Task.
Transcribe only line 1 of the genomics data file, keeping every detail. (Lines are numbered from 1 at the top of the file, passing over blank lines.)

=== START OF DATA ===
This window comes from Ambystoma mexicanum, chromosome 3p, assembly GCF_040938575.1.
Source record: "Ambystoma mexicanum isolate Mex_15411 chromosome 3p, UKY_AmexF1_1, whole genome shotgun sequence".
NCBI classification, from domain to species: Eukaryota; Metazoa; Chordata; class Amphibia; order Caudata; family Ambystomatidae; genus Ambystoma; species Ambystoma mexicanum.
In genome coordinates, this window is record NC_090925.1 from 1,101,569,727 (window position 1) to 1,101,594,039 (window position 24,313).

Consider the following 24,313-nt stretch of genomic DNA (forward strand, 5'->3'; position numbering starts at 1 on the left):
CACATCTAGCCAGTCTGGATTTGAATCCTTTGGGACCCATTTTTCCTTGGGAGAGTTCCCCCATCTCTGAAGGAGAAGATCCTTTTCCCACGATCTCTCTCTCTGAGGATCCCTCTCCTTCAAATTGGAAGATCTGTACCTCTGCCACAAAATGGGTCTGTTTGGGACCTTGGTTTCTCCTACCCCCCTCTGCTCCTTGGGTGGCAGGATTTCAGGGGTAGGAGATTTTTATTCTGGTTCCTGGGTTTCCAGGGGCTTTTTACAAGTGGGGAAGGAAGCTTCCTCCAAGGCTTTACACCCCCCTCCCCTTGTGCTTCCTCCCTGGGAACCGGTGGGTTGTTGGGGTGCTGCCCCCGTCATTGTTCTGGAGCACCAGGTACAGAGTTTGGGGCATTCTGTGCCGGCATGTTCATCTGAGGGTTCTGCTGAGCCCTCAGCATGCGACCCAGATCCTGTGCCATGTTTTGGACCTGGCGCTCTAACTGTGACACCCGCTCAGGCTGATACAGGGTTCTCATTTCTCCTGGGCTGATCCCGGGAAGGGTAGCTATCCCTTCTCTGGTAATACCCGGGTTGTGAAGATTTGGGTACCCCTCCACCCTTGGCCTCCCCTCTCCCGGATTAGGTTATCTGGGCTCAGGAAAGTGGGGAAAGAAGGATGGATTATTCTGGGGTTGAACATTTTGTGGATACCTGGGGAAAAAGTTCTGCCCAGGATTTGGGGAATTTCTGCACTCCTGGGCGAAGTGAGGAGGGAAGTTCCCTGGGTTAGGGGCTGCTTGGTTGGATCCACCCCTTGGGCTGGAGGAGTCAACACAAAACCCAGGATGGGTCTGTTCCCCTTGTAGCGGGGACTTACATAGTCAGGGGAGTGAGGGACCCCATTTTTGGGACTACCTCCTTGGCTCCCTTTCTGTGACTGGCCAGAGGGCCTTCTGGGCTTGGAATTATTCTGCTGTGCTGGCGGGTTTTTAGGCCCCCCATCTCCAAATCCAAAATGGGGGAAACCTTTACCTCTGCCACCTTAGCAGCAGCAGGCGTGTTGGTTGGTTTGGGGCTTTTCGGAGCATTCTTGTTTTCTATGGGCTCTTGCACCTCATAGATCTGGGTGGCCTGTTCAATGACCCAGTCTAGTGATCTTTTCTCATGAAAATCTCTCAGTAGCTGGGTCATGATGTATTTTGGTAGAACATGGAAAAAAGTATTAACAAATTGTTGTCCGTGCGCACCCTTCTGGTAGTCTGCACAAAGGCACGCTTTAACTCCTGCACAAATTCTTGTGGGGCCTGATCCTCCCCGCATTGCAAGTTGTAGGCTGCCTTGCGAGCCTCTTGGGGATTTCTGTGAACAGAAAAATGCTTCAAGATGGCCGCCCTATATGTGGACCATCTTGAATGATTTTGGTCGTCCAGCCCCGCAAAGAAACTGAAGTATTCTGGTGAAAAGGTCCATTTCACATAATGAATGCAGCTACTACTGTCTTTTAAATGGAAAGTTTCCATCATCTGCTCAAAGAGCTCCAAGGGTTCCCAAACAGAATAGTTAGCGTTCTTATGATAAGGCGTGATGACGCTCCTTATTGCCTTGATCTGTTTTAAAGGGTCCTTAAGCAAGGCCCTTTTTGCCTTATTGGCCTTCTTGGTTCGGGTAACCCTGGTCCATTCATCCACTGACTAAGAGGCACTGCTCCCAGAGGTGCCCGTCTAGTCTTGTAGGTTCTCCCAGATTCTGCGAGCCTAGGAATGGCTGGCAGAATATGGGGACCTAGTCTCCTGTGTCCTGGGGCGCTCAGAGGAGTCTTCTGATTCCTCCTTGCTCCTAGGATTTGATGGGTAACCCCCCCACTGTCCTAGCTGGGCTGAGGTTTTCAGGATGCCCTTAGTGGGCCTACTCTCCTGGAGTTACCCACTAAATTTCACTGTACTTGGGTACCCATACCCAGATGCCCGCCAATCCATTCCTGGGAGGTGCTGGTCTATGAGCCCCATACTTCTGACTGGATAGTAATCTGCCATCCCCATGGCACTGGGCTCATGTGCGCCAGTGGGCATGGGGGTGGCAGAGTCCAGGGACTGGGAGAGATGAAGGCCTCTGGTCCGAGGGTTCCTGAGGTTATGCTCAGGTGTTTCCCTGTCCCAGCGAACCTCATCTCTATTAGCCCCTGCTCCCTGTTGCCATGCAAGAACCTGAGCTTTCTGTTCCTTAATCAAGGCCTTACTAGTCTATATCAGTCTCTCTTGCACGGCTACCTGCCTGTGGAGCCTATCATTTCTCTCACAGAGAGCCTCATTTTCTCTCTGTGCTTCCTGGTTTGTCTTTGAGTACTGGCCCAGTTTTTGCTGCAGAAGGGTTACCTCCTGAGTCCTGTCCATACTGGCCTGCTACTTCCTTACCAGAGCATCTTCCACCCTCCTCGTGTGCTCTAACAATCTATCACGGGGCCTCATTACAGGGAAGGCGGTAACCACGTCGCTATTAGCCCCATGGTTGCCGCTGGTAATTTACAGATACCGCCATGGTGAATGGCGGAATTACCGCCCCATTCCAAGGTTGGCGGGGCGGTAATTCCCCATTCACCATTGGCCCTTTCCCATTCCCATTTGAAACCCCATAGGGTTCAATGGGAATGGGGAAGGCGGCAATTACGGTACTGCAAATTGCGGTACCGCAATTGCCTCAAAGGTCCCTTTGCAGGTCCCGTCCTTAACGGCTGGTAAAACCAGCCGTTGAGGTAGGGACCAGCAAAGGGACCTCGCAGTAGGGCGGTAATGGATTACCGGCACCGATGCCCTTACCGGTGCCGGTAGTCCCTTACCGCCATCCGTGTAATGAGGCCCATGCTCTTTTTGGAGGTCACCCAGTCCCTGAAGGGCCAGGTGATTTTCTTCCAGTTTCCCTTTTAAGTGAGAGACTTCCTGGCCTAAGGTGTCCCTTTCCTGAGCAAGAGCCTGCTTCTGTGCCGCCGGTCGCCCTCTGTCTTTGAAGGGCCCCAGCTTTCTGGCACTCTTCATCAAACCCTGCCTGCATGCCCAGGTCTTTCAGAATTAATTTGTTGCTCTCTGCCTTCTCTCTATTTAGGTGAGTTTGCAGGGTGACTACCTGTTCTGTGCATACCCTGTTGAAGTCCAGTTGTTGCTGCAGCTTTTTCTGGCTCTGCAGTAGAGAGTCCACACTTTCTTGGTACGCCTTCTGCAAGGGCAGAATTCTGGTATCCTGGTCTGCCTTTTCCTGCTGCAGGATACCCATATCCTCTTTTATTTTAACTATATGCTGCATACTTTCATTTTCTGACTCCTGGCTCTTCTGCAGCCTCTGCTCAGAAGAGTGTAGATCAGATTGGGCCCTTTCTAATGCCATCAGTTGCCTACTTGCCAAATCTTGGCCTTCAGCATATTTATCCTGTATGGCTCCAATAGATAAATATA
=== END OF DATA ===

This window comes from Ambystoma mexicanum, chromosome 3p, assembly GCF_040938575.1.